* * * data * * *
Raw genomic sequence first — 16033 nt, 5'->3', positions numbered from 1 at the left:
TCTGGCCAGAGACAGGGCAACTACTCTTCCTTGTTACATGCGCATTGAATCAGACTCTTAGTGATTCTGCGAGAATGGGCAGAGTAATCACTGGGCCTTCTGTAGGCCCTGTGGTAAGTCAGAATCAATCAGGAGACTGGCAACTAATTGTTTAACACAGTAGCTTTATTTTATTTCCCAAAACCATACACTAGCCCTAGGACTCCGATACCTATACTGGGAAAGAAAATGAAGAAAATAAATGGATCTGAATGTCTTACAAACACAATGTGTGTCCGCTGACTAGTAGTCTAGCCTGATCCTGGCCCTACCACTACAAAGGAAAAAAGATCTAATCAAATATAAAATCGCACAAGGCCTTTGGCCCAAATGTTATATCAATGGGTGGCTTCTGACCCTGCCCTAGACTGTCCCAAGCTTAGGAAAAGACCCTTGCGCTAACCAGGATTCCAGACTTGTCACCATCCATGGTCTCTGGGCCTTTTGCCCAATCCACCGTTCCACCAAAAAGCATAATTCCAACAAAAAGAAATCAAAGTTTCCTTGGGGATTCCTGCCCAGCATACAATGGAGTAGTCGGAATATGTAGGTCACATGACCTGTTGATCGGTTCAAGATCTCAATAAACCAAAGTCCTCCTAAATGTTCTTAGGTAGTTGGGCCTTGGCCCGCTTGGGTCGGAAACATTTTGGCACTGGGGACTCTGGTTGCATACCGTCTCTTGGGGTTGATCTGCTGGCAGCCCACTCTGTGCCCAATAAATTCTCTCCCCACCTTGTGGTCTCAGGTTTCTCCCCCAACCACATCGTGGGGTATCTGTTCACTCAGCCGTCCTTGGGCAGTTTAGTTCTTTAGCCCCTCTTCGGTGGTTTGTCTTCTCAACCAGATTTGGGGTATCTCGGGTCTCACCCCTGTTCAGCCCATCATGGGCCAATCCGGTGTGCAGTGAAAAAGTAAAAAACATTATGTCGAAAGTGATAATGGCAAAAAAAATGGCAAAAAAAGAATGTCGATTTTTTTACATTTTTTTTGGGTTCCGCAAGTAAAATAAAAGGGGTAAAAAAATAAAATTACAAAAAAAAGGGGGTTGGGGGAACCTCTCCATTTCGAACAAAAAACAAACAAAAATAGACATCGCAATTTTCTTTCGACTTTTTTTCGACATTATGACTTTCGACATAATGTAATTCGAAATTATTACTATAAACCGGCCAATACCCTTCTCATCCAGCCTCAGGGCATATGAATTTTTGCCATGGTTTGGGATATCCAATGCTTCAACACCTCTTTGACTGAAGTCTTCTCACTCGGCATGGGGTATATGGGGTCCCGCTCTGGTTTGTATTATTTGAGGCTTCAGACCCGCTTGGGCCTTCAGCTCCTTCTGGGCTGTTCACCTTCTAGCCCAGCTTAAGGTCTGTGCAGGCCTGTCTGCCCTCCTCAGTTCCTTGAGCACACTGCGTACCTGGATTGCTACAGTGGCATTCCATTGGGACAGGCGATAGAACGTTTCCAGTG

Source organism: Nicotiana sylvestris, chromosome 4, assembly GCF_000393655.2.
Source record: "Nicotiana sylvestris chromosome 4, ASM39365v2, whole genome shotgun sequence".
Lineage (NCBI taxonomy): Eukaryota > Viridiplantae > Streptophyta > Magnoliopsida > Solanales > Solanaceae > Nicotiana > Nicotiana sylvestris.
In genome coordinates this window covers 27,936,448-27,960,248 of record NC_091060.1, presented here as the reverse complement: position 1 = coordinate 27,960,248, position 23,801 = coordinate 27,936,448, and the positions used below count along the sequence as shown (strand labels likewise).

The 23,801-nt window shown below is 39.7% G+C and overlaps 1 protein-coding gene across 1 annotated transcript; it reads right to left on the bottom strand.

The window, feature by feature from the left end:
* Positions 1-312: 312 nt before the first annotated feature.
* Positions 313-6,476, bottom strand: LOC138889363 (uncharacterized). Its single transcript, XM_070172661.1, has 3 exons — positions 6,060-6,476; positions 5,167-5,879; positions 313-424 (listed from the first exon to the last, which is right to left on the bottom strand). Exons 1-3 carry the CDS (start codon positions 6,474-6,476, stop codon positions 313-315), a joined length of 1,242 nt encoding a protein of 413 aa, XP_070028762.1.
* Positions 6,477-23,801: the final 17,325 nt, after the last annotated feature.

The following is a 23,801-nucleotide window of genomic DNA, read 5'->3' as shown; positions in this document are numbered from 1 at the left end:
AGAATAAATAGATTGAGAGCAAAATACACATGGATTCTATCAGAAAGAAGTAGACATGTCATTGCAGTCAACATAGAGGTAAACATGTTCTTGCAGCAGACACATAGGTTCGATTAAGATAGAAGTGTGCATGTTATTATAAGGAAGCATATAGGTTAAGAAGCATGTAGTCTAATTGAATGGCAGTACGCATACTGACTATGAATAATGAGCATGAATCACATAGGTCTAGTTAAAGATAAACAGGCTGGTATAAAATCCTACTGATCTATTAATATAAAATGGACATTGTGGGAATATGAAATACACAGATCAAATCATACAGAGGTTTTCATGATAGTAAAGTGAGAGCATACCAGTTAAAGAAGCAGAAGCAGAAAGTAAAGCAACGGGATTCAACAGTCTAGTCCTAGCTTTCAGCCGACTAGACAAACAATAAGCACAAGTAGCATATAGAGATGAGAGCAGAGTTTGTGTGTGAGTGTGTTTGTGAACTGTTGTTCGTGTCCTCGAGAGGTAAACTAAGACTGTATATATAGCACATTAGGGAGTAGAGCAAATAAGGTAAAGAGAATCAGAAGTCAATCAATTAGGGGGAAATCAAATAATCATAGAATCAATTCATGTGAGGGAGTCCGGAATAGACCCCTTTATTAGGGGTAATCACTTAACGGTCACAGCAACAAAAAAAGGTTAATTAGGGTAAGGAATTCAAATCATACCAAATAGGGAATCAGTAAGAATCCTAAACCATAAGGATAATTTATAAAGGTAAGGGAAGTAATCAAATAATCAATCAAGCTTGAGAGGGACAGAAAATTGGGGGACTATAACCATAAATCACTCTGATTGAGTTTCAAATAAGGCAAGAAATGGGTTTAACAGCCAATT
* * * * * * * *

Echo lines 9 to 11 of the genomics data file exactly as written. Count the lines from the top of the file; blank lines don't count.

* Positions 1-312: 312 nt before the first annotated feature.
* Positions 313-6,476, bottom strand: LOC138889363 (uncharacterized). Its single transcript, XM_070172661.1, has 3 exons — positions 6,060-6,476; positions 5,167-5,879; positions 313-424 (listed from the first exon to the last, which is right to left on the bottom strand). Exons 1-3 carry the CDS (start codon positions 6,474-6,476, stop codon positions 313-315), a joined length of 1,242 nt encoding a protein of 413 aa, XP_070028762.1.
* Positions 6,477-23,801: the final 17,325 nt, after the last annotated feature.